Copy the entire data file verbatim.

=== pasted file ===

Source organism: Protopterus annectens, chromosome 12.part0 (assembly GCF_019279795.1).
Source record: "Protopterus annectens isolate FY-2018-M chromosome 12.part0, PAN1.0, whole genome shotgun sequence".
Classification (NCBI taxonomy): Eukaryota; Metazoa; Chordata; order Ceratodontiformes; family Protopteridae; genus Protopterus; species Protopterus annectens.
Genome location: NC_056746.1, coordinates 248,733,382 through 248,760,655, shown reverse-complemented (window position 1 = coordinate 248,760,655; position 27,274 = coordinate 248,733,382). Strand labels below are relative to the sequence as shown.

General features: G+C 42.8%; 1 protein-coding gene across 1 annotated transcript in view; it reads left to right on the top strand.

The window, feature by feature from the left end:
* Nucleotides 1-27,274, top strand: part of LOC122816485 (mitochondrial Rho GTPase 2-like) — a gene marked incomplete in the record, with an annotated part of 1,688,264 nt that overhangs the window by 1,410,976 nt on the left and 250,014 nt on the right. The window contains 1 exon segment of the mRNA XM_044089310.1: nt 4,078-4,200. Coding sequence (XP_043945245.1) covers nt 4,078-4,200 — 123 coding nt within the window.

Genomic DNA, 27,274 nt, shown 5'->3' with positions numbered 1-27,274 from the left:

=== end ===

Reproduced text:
Source organism: Protopterus annectens, chromosome 12.part0 (assembly GCF_019279795.1).
Source record: "Protopterus annectens isolate FY-2018-M chromosome 12.part0, PAN1.0, whole genome shotgun sequence".
Classification (NCBI taxonomy): Eukaryota; Metazoa; Chordata; order Ceratodontiformes; family Protopteridae; genus Protopterus; species Protopterus annectens.
Genome location: NC_056746.1, coordinates 248,733,382 through 248,760,655, shown reverse-complemented (window position 1 = coordinate 248,760,655; position 27,274 = coordinate 248,733,382). Strand labels below are relative to the sequence as shown.

General features: G+C 42.8%; 1 protein-coding gene across 1 annotated transcript in view; it reads left to right on the top strand.

The window, feature by feature from the left end:
* Nucleotides 1-27,274, top strand: part of LOC122816485 (mitochondrial Rho GTPase 2-like) — a gene marked incomplete in the record, with an annotated part of 1,688,264 nt that overhangs the window by 1,410,976 nt on the left and 250,014 nt on the right. The window contains 1 exon segment of the mRNA XM_044089310.1: nt 4,078-4,200. Coding sequence (XP_043945245.1) covers nt 4,078-4,200 — 123 coding nt within the window.

Genomic DNA, 27,274 nt, shown 5'->3' with positions numbered 1-27,274 from the left: